In February 2020, Watsons pharmacists had served a total of 37 telehealth customers. The mean age was 34 ± 16 years old. The largest age group (65%) was 20–39 years old, who based on our pharmacists’ observations, generally purchased contraceptive pills or acute medications such as for pain management. The second largest group (40–59 years old) utilized the telehealth services for long term chronic conditions such as high cholesterol and diabetes. The wide age range of 1–109 years old indicated that telehealth could be utilized across age groups, including adults who accessed telehealth services for their young children or elderly family members (Figure 1). The number of customers had since increased greatly over the subsequent months as more people became accustomed to video-consultation and telehealth services.

Figure 1 

Age Demographic of Watsons Pharmacy Telehealth Customers February 2020 (n = 37).

The adoption of digital technology in community pharmacy dispensing was not without its challenges. Pharmacists had to familiarize themselves with new software interfaces and workflows. Technical issues, especially during initial implementation of the telehealth related services in Watsons, disrupted normal workflows, leading to inconveniences and longer medication processing times. For example, pharmacists had to handle situations where patients were unable to present electronic prescriptions due to a technical glitch of a telehealth provider’s app. Occasionally, due to patients’ unfamiliarity with technology, pharmacists had to teach patients how to use the apps in order to access the telehealth services.

Nevertheless, digital technologies have allowed for new models of patient care through telehealth services. In the current pandemic, these services have minimized the risk of exposure from physical contact, providing reassurance to patients while maintaining the quality of care. To facilitate the adoption of these telehealth services, pharmacists must embrace change, be willing to learn new skills, collaborate with stakeholders and regulators, develop new protocols and educate patients on how to utilize these services. Through these new digital workflows, pharmacists can continue to add value to patient care with their specialized skills in medication management and optimization.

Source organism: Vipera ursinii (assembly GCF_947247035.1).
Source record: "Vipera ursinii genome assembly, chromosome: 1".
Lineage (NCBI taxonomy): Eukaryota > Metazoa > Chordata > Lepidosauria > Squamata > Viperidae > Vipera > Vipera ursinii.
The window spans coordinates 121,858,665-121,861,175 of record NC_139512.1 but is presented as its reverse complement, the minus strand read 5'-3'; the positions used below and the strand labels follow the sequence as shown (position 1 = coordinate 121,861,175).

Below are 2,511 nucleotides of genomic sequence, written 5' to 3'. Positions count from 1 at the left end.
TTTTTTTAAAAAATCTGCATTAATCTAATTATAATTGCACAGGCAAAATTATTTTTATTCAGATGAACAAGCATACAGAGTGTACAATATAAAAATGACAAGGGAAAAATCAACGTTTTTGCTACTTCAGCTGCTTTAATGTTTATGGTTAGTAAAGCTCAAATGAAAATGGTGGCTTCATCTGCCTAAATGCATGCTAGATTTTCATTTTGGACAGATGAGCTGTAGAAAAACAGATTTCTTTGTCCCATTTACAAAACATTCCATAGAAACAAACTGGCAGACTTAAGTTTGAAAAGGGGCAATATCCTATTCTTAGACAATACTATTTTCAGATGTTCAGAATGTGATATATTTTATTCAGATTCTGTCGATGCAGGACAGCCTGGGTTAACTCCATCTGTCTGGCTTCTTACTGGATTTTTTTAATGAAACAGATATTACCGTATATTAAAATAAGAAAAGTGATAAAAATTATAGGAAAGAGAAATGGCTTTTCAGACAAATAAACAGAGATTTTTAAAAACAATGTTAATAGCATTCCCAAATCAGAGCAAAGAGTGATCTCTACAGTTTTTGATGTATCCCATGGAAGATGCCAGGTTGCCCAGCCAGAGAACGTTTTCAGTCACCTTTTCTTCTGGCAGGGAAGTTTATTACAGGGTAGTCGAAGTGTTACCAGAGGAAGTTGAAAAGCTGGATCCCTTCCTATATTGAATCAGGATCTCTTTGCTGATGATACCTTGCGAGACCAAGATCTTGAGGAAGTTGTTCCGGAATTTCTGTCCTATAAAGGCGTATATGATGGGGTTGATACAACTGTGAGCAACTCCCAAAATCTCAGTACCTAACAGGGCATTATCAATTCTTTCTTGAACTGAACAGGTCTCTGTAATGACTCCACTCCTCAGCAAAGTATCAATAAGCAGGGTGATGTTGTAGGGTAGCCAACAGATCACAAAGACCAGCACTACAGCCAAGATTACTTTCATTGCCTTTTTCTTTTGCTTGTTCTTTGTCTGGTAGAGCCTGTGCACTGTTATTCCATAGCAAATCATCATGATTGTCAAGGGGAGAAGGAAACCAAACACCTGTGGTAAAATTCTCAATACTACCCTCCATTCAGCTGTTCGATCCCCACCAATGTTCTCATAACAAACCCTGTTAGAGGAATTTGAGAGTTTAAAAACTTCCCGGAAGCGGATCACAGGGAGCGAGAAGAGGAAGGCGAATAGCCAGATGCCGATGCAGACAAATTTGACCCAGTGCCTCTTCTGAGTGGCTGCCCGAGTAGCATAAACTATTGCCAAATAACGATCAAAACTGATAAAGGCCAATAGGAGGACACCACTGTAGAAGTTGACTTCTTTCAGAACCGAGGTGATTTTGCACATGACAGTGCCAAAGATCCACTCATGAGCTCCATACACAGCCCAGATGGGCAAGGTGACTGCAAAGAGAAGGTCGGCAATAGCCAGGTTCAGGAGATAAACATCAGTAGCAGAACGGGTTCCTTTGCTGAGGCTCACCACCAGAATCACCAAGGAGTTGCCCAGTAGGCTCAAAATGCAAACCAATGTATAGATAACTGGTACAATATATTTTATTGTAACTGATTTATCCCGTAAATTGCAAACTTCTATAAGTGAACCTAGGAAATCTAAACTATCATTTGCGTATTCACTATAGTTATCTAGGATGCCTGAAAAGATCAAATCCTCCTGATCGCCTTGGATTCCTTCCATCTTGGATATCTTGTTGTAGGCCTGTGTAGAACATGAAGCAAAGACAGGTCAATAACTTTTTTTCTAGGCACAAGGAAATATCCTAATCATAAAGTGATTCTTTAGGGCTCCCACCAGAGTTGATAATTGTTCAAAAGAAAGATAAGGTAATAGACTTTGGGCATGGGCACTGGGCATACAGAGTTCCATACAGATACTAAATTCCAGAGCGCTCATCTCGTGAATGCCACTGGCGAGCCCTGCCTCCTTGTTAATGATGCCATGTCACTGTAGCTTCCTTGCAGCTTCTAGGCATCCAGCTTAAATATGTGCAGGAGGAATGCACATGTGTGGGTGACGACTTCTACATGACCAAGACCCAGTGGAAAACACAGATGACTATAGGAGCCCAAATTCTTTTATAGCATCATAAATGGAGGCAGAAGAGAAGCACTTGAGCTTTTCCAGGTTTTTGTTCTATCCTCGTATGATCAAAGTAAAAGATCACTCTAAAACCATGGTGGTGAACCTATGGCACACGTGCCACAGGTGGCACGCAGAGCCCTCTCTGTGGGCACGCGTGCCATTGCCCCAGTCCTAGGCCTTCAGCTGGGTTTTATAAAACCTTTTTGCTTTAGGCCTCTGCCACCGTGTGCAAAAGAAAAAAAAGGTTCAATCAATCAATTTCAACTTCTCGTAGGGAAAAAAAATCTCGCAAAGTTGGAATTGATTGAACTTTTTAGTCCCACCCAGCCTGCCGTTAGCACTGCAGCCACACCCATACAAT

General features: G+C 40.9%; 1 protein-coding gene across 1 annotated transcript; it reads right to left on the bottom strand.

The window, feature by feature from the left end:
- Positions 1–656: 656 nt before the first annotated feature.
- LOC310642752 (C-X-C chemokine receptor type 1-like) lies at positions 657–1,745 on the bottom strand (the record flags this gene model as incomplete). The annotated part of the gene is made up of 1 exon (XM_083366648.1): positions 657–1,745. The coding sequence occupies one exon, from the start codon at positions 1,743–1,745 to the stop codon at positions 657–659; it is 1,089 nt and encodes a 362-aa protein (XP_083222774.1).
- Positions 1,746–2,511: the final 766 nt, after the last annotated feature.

Acknowledgements

We thank our advisors and colleagues in the Digital Healthcare Team (Mariam Alkhatib, Seow Hwei Tan, Sharene Shiar Yin Goh, Shun Wei Lim, Juliati, Marjorie Bartolome Barawid, Govindarajaperumal Diwyashri, Leslie Guan Yin Low, Adele Lye Yeung Ng and Yung Liang Wong) for contribution of qualitative data, innovative ideas and productive discussions.

Funding information

This research did not receive any specific grant from funding agencies in the public, commercial, or not-for-profit sectors.

Competing Interests

We wish to confirm that there are no known conflicts of interest associated with this publication and there has been no significant financial support for this work that could have influenced its outcome.